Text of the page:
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Remembering Mary Jeanne Kreek and her many contributions to addiction science

Nora D. Volkow & George F. Koob
Publication Date: Jul 14, 2021

When Dr. Mary Jeanne Kreek passed away on March 27, 2021, at age 84, the field of addiction science lost a true giant. Her research not only paved the way for the first medication treatment for opioid addiction, but also made landmark contributions to our understanding of addiction as a brain disorder, the genetic factors underlying addictive disorders, and the close links between injection drug use and HIV.

 

The recognition by Kreek and her colleagues that heroin addiction was a disorder of the brain that had behavioral consequences was a major shift in a world where addiction was still considered by most people to be a criminal behavior or a moral failing. Working with formerly incarcerated people in active opioid use whom they brought to Rockefeller University Hospital, the research team found that individuals with severe heroin addiction were no longer able to obtain a high (euphoria) from the drug but took it just to feel normal—a crucial distinction that remains central to how we understand addictive behavior today. This was the theme of a landmark paper2 Kreek co-wrote with Dole and Nyswander about their research, “Narcotic blockade” in Archives of Internal Medicine in 1966.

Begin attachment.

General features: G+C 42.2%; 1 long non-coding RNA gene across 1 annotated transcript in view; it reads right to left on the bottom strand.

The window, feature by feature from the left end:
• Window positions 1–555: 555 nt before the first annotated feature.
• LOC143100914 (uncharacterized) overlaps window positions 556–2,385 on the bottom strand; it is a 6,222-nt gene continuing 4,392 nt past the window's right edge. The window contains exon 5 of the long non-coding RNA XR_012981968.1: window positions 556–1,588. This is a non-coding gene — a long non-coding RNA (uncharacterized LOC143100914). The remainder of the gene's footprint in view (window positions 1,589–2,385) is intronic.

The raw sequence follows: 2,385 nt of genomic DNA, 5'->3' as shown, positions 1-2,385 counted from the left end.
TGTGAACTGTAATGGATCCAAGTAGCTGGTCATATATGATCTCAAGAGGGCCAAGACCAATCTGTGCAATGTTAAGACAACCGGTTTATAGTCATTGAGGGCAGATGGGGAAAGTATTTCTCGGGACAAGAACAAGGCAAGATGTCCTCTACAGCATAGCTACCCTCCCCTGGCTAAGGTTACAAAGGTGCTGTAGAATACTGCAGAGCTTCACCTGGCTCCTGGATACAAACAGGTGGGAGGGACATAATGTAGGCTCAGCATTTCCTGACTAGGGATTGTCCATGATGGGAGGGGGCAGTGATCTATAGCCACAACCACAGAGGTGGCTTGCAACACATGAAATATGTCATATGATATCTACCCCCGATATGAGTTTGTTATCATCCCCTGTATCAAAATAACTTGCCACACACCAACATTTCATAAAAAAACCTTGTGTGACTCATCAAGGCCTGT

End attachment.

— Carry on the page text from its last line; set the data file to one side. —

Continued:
Among her many important contributions to the field of addiction research over subsequent decades, Kreek was the first to identify injection drug use as the second major risk behavior (after unprotected sex) for HIV transmission. Kreek also played a role in the development of the opioid partial agonist buprenorphine as an opioid addiction treatment, which was finally approved for that indication in 2002 (and is also on the WHO list of essential medicines).

 

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